After the Hector - The Scottish Pioneers of Nova
Scotia and Cape Breton 1773- 1852.
Price: $27.99 CAD
This is the first fully documented and detailed account,
produced in recent times, of one of the greatest early migrations of Scots to
North America. The arrival of the Hector in 1773, with nearly 200 Scottish
passengers, sparked a huge influx of Scots to Nova Scotia and Cape Breton.
Thousands of Scots, mainly from the Highlands and Islands, streamed into the
province during the late 1700s and the first half of the nineteenth century.
Lucille Campey traces the process of emigration and explains why Scots chose
their different settlement locations in Nova Scotia and Cape Breton. Much
detailed information has been distilled to provide new insights on how, why and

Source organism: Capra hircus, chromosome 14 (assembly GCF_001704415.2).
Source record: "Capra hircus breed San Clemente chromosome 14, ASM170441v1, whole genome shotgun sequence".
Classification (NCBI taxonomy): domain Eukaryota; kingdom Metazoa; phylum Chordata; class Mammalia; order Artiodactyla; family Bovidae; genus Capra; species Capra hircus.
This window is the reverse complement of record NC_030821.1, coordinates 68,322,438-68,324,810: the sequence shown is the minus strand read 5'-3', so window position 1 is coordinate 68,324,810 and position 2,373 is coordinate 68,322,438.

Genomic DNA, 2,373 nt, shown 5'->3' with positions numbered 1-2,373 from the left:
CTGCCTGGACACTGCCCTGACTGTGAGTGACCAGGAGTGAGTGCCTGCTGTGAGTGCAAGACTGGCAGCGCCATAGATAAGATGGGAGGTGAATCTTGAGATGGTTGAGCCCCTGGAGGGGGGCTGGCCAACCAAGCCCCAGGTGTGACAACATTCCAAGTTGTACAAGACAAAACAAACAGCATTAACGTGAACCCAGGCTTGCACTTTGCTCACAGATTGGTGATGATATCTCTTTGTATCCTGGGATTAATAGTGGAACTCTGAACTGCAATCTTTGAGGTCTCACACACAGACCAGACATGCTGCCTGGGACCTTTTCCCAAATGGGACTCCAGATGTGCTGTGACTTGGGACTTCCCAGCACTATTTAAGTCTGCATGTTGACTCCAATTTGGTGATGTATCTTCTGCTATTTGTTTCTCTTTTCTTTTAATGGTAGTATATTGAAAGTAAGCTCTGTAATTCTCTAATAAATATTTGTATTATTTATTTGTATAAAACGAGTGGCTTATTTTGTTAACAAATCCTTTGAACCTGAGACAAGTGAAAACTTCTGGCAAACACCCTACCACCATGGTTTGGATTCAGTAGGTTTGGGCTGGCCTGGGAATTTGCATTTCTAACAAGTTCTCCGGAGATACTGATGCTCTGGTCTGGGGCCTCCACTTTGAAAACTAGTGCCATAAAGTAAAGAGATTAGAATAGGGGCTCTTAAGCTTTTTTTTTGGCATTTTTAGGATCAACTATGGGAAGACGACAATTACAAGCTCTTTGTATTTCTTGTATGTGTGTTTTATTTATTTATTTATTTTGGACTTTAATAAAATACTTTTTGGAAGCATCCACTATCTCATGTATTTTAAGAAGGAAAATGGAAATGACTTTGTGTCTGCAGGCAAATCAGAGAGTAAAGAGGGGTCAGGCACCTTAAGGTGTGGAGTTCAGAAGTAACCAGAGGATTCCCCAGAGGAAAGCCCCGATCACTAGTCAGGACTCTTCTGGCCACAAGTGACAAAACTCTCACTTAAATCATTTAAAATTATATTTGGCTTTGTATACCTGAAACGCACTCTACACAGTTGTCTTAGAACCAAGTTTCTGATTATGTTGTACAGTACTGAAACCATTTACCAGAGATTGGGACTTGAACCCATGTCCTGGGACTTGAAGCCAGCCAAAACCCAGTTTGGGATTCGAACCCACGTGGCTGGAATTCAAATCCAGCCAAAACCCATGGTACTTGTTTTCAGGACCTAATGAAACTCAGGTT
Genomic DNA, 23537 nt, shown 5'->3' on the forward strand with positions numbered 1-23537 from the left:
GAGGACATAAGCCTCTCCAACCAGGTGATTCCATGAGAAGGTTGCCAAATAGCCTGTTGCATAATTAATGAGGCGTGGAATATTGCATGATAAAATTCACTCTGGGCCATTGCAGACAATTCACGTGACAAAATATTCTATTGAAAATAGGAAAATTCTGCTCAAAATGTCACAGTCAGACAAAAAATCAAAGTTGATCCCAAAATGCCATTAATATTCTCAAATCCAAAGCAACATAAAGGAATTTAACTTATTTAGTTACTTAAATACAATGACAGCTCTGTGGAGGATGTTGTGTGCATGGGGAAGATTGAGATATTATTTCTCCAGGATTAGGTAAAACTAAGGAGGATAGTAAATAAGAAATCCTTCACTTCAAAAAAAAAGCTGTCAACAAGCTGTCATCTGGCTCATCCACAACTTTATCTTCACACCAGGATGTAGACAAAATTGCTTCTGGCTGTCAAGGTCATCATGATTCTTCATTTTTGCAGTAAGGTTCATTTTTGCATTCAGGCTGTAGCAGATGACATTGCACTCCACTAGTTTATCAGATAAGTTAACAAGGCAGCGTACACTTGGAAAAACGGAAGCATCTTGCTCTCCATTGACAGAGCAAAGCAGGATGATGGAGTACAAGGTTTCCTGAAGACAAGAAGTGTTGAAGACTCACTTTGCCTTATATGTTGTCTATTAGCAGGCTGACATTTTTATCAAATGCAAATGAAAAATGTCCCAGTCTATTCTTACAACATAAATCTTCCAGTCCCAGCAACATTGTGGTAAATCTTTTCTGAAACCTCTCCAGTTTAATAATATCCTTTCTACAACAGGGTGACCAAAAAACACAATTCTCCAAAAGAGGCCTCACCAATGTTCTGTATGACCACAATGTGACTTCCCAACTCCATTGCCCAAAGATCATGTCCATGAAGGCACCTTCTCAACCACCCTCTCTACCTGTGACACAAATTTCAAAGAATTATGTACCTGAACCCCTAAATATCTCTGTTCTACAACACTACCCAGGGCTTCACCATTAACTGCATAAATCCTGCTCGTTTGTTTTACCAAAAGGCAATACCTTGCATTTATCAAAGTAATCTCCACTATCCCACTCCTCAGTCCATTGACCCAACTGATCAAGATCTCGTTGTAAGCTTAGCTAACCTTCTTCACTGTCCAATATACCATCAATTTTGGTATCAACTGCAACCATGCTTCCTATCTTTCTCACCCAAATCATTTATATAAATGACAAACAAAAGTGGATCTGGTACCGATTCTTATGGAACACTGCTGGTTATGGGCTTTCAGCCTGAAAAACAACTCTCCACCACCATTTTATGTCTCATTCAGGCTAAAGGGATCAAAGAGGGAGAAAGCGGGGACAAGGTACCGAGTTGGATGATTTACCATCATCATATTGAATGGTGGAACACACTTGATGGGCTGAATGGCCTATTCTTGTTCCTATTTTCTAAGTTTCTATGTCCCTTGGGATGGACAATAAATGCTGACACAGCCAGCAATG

when the province came to acquire its distinctive Scottish communities.
Challenging the widely held assumption that this was primarily a flight from
poverty, After the Hector reveals how Scots were being influenced by positive
factors, such as the opportunity for greater freedoms and better livelihoods.
The suffering and turmoil of the later Highland Clearances have cast a long
shadow over earlier events, creating a false impression that all emigration had
been forced on people. Hard facts show that most emigration was voluntary,
self-financed and pursued by people expecting to improve their economic
prospects. A combination of push and pull factors brought Scots to Nova Scotia,
laying down a rich and deep seam of Scottish culture that continues to flourish.
Extensively documented with all known passenger lists and details of over three
hundred ship crossings, this book tells their story.
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